For the people of Bangalore, water has literally become a burning topic now! Thanks to the fire in the Bellandur lake! At this level, a quick dip into the crisis makes sense for all who love the 'Garden City' of India! It is also worthwhile to explore IT enabled smarter options for water management and reuse, as the city being the IT hub of India. Greenvironmentindia, is currently working on such a smarter option to fight the water woes of the city as part of the Grand Challenges Karnataka Call - an initiative by Government of Karnataka.
The Burning Lakes : Wait for it's Recurrence During Coming Summer
The Bellandur lake, which caught fire thrice in the recent past, hints to the severe toll the development has had on the natural water-bodies. The lake, which was one among the many fresh water reservoirs of the city was on fire for nearly three hours on, in the latest incident. The odour from the lake has been giving warning signals to the civic bodies and citizens for quite some time, there by pinpointing to the immanent problems. The water quality in the 3.61 sq kms lake was getting deteriorated due the dumping of debris and discharge of untreated sewage water during the last one and half decades!
But beyond the burning lakes, alarming signals are many at times, for anyone who looks around. Dirty foam bubbles flowing from water bodies, the flash floods, drowned apartment complexes and the depletion of the already polluted water table of Bangalore, have been summoning the intervention of authorities. NGOs did warn that about 52 percent of bore well water and 59 percent of tap water in Bangalore, is not potable as it contain 8.4 percent and 19 percent e.coli bacteria respectively. Such was the state of affairs of Bangalore, which had once the distinction of one of the best livable cities!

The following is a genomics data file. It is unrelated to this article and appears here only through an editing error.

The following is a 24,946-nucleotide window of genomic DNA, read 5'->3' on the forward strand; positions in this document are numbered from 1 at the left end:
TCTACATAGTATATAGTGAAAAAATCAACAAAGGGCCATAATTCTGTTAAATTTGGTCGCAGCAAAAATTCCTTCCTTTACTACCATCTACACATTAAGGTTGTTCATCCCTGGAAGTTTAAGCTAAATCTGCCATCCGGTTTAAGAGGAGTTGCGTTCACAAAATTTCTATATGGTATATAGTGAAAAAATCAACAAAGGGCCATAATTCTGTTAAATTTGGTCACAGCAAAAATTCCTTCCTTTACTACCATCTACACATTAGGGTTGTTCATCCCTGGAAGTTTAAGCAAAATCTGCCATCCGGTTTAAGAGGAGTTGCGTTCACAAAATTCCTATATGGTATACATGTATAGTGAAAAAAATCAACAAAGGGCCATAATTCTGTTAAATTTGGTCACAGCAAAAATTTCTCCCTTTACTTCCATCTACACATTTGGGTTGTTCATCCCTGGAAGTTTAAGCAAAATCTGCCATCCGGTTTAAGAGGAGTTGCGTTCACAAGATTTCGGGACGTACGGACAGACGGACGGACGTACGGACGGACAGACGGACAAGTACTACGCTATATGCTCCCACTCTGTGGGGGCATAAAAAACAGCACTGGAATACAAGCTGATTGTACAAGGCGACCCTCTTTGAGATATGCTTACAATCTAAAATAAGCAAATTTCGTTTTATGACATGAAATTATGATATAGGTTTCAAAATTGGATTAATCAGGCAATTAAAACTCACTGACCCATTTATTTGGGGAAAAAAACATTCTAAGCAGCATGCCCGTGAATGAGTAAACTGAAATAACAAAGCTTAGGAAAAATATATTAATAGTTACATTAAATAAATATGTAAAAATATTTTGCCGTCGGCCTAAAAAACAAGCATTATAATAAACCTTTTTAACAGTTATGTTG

The Grand Challenge to Save Water & Real time Monitoring of STP/ETPs
Intimidated by the water crisis, off late, the government of Karnataka has come up with a number of measures to save water as well as for the safe management of sewage water and water bodies. This included the Grand Challenges Karnataka call- 6 which was exclusively for water. The challenge 6 launched this year, had sought technology based innovative interventions aimed at water conservation in Karnataka for prototyping,testing and scaling up. Under the call several start ups are working on innovative pilot projects to ensure water safety to the people of Bangalore.